The legal dispute over that issue, as fought out between the N.C. Medical Board and the Easley Administration's Department of Corrections -- represented by the Attorney General -- has created a de facto moratorium on capital punishment here since August, 2006. The dispute reached the N.C. Supreme Court today. Oral arguments, an hour long, can be viewed online at WRAL.com.
In an economy like this, you just can't have enough places to drink off your sorrows -- even in suds-rich Glenwood South. So good news there: Triangle Business Journal reports that Lou Moshakos, he of the many Carolina Ale Houses, is buying the last old Pine Street Creamery building on Glenwood Avenue in Raleigh, the "visually challenged" one at 500 Glenwood, and plans to put a third floor on it, which will be a rooftop C.A.H.
The first two floors? Story says other restaurants. How about some stores?
(Oh, that's right, the only thing selling now is hootch.)
Durham County Commissioner Ellen Reckhow has indicated she may step down as chairwoman of the board in December, opening the door for a new board-elected leader. Reckhow has said she would vote for current Vice Chairman Michael Page, who is eying the job. However, returning Commissioner Joe Bowser--who was ousted from the board in 2004--tells the Herald-Sun that he expects Reckhow to return the favor for his vote to elect her chairwoman, six years ago. Quid pro quo, Joe?
According to Bowser, Reckhow promised to support his future bid to become chairman if he supported her in 2002 -- and says now she's reneging. He said "she felt that a number of things had changed" in the intervening years.
"I don't remember the conversation six years ago very well," Reckhow said, "but I would say that given his hiatus from the board, I think it's important for him to gain some experience on our board, on our current board."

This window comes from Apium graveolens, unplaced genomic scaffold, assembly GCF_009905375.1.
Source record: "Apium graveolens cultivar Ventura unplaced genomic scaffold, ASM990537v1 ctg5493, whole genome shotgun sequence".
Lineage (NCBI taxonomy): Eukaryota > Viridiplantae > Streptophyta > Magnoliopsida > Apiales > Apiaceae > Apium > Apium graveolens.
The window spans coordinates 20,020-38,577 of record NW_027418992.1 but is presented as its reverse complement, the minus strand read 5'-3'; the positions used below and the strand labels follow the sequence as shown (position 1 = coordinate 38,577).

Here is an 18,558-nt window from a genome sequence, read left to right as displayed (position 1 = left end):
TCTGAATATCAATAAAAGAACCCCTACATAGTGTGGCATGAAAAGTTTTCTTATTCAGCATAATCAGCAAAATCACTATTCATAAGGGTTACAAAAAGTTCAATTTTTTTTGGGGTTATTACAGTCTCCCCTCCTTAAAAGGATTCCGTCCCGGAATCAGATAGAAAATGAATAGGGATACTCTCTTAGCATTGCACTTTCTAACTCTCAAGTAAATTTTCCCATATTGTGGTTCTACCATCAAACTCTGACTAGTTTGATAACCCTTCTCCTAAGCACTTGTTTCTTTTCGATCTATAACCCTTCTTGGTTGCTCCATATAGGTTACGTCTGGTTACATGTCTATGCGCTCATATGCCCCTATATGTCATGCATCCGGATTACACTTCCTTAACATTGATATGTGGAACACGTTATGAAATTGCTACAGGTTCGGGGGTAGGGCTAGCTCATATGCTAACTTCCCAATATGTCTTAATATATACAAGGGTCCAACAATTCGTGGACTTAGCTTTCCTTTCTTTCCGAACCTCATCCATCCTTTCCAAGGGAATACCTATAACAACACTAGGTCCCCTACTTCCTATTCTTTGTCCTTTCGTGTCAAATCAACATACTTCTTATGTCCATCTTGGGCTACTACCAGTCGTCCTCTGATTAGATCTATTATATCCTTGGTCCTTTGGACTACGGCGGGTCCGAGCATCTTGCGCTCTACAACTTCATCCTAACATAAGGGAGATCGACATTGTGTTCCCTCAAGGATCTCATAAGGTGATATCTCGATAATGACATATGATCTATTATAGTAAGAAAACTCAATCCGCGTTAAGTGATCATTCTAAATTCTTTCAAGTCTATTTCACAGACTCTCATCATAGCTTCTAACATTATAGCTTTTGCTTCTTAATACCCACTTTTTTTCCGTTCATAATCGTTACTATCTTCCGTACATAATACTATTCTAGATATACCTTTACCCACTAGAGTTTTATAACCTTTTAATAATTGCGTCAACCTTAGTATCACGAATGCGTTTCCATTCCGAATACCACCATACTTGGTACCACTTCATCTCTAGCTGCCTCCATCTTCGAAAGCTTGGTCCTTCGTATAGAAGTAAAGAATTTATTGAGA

The U.S. Department of Homeland Security may postpone deciding where to site the National Bio and Agro-Defense Facility, thus putting it in the hands of the Obama administration.
Butner is among the five finalists for the animal disease research center. San Antonio, Texas; Manhattan, Kans.; Athens, Ga.; and Flora, Miss. are the others.
The Hattiesburg American reports that a final environmental impact statement is due within the next few weeks. However, the final decision is not expected until after Jan. 20, 2009, when Obama takes office.
Although Butner initially scored the highest on Homeland Security's site assessments, local citizens and most elected local, state and federal officials are strongly opposed to locating the NBAF in North Carolina.
The Triangle’s growing farm-to-table movement may sprout two new local markets next spring. Organizers for two new potential sites in Cary and Pittsboro will hold public discussions about the possibilities over the next two weeks.
Tuesday, Nov. 18 at 7 p.m., residents of the Amberly subdivision will host a meeting about establishing a farmers’ market in their neighborhood, which is on the border of Wake and Chatham counties. A survey of 300 residents resoundingly supported a new market there, organizers say.
The Western Wake Farmers' Market at Amberly meeting will take place at the Residents' Club, 1075 Residents' Club Drive in Cary. RSVP to Mia South at email@example.com or 380-4035.
In Pittsboro, Robert Poitras, the owner of Carolina Brewery, will host an informational meeting at his restaurant Thursday, Dec. 4 at 6 p.m. Poitras is pitching the idea of a Saturday morning market starting in spring 2009. Pittsboro currently has a farmers’ markets only on Thursday afternoons during the growing season, which is held at the Chatham County Fairgrounds.
Light food and refreshments will be served at the meeting. The Carolina Brewery & Grill is located at 120 Lowes Drive, in the Bellemont Station shopping center along U.S. 15-501 just north of downtown. Poitras is requesting RSVPs at firstname.lastname@example.org or 545-2330.